Hidden dealings of a moralising opponent of independence now revealed
Remember former NATO secretary-general Lord Robertson of Port Ellen re-entering the political fray during the 2014 referendum to warn that the “forces of darkness” in the world would relish Scotland separating from the UK? He never spelt out to his compatriots what he meant by this, but most fellow Scots probably consider it a dark practice to export military aircraft to a brutal regime engaged in bombing some of its own citizens.
Robin Cook, foreign secretary in the first Blair administration, certainly thought along those lines. The MP for Livingston was widely considered a force of light in the world when he earnestly committed himself to bringing “an ethical dimension” to British foreign policy. But he had not sussed that Tony Blair’s expressed international idealism masked a cynical surrender to this country’s mighty military-industrial complex. Not least because of George Robertson, the then UK defence secretary – as has just been revealed in previously classified documents.
One immediate test that confronted Mr Cook as soon as he took charge at the Foreign and Commonwealth Office (FCO) was Britain’s well-established policy of hawking Hawk jets to the notorious Suharto regime in Jakarta despite its appalling human rights record. More than 40 of these aircraft (affectionately flown by the Red Arrows) had already been sold to Indonesia throughout the 1980s and 1990s. But in that highly populated Southeast Asian archipelago they weren’t being used to impress awestruck civilian crowds with breathtaking displays of precision flying. They were being deployed to violently suppress the insurgency movement struggling for the independence of East Timor (then part of an island province of Indonesia).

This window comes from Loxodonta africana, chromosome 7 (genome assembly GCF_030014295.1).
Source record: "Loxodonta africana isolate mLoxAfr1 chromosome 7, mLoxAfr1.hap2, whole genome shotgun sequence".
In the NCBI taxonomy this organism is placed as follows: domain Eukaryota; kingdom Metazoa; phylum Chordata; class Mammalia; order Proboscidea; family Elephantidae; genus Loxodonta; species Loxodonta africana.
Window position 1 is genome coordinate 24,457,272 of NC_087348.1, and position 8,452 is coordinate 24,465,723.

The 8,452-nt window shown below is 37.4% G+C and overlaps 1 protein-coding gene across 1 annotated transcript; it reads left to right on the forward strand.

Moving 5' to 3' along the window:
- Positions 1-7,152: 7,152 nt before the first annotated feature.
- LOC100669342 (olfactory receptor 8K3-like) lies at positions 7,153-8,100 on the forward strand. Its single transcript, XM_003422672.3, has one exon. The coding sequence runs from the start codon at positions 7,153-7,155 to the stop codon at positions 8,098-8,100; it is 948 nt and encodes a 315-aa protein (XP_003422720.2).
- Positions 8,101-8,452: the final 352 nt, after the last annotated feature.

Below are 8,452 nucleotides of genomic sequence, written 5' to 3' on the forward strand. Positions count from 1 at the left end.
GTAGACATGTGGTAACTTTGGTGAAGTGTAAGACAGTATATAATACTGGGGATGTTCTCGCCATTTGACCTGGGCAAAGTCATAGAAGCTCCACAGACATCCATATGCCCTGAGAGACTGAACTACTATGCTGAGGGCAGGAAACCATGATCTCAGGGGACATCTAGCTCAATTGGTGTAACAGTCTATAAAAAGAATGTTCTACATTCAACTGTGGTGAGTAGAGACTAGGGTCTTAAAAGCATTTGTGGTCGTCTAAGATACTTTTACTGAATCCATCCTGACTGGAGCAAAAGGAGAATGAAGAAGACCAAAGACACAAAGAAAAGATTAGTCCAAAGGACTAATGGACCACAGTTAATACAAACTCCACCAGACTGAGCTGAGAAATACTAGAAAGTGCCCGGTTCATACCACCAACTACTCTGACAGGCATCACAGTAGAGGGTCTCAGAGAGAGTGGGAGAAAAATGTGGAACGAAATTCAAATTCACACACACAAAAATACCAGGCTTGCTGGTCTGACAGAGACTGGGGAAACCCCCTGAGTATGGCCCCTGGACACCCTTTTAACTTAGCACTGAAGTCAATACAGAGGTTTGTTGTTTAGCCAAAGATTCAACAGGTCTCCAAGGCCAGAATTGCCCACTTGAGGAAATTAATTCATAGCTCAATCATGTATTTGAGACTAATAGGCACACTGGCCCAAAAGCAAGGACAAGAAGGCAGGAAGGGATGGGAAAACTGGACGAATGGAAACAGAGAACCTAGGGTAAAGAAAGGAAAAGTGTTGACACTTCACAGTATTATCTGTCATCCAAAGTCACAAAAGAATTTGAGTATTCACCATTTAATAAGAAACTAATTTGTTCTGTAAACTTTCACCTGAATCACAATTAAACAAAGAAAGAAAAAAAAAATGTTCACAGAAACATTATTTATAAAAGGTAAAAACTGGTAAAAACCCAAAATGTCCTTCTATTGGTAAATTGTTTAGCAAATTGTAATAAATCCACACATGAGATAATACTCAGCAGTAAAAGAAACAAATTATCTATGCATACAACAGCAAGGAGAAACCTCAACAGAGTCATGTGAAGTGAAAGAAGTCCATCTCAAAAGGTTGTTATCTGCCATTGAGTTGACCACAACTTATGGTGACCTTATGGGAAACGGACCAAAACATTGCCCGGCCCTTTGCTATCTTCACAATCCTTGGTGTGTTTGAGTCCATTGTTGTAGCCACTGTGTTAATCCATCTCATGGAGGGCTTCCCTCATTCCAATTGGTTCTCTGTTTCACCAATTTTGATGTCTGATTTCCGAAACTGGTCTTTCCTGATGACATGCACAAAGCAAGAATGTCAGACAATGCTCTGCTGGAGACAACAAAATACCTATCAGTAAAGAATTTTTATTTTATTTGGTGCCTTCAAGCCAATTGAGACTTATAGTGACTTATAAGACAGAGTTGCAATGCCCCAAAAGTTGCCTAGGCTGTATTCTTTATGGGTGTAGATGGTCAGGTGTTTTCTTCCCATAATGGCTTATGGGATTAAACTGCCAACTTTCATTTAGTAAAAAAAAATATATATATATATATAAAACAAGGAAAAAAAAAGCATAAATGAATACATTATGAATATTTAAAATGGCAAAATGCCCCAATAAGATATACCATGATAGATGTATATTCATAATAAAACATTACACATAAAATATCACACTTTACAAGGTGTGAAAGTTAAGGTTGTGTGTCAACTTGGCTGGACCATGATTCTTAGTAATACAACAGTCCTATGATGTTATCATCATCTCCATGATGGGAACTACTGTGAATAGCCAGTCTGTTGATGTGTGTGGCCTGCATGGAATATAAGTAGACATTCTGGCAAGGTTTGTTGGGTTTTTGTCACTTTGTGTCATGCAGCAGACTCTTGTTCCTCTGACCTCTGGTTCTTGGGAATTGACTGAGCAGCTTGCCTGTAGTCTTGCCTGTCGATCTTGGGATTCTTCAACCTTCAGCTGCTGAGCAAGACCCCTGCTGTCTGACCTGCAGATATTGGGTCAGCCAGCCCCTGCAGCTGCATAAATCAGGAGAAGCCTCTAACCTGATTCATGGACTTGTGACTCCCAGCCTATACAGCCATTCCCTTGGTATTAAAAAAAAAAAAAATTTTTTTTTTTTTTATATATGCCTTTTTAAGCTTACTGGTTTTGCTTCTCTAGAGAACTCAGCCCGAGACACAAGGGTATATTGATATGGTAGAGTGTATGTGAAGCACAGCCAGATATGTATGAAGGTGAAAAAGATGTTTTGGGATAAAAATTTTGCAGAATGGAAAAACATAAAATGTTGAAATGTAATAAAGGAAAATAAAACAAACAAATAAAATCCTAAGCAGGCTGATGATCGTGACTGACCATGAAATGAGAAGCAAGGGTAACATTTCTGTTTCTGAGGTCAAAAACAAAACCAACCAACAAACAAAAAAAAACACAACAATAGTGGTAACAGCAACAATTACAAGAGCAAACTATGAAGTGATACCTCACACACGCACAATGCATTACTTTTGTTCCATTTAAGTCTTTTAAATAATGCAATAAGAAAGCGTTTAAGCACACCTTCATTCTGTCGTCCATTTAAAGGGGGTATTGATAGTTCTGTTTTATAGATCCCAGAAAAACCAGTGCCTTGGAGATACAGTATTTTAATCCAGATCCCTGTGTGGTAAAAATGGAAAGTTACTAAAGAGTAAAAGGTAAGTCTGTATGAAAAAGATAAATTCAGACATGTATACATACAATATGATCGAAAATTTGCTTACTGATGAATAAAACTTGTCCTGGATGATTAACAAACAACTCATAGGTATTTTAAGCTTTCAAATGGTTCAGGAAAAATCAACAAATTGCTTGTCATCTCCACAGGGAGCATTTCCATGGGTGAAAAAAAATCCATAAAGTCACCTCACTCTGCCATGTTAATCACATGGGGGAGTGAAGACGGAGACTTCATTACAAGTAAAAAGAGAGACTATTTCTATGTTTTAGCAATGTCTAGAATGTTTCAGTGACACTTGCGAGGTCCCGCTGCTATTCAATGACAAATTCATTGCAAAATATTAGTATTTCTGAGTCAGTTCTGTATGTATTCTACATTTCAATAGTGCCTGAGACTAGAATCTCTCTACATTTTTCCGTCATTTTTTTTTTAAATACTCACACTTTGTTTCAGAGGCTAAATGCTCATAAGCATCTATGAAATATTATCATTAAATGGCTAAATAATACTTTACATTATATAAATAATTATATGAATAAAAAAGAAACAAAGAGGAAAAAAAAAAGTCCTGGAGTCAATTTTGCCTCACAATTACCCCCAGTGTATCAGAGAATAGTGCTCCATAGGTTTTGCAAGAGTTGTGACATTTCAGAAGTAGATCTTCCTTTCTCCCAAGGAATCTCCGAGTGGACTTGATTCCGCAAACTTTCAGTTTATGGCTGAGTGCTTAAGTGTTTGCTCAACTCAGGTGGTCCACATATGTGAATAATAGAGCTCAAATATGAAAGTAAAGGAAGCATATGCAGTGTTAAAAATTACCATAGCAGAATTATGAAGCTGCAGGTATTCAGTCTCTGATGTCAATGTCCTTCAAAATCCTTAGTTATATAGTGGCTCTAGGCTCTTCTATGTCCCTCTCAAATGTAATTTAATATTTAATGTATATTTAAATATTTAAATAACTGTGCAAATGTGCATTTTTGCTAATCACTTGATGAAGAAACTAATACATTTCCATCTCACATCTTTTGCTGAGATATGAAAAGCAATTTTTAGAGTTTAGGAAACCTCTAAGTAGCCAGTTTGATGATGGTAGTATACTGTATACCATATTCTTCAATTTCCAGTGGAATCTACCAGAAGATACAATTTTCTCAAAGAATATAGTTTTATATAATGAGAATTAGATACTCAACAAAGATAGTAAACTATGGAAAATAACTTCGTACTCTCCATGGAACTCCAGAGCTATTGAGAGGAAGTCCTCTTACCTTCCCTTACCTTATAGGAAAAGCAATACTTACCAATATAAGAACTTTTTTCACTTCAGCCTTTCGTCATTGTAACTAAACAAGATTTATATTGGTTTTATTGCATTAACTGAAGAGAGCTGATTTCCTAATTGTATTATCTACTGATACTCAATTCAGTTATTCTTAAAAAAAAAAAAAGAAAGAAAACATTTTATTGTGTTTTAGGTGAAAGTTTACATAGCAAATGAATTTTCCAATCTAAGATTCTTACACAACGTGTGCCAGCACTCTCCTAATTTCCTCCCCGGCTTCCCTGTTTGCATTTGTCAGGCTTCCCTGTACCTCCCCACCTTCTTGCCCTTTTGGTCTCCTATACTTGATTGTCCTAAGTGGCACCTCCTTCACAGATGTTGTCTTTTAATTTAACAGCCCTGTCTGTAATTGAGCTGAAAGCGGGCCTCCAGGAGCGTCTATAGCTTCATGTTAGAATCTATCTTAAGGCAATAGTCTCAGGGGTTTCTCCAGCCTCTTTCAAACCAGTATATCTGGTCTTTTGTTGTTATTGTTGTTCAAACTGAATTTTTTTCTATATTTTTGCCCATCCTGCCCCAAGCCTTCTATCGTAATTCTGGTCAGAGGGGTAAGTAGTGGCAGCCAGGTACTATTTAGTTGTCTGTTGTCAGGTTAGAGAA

Such was the outrage over this that, in 1996, three hammer-wielding women broke into the British Aerospace plant at Wharton, near Preston, in a bid to sabotage the assembly of a pair of jets due for dispatch to the Indonesian airforce. Despite causing £1.5m of damage during their raid, the female trio walked free from Liverpool Crown Court when a jury concluded that they had used “reasonable force to prevent a crime”.
Mr Cook’s acute dilemma was that the sale of another 16 Hawks had already been approved by the previous Conservative administration led by John Major. His natural instinct might have been to halt this £160m contract – or at least delay its fulfilment until the Suharto regime was, hopefully, ousted – but he faced stern opposition to this from a cabinet colleague who had the Prime Minister’s ear far more than he did. Newly published files from the National Archives reveal that George Robertson joined BAE’s then chief executive Richard Evans in piling pressure on the foreign secretary. The MP for Hamilton fired off a letter to Mr Cook, which read as follows:
Although we maintain a common front in public on this, I understand that the great majority of delays are in FCO consideration of applications…At best these delays lead to a loss of goodwill, at worst to a loss of orders.
In doing this, the defence secretary was forcefully siding – behind the scenes – with one of Britain’s biggest arms exporters against a Cabinet colleague. BAE’s boss was becoming extremely jumpy because clearances of such exports were dragging on for up to 60 days and the Indonesians had been forced to ground some of the contentious aircraft because of lack of parts. Deeply concerned that this longtime, lucrative customer might start to “question the situation”, Mr Evans banged out a letter to Mr Cook, declaring: “We need the Hawk licence clearances quickly.” It was copied to Mr Robertson, who possibly got added satisfaction from Great British aeronautical engineering helping to put down an independence struggle. Another of his infamous pronouncements was that Scottish devolution would “kill…nationalism stone dead.”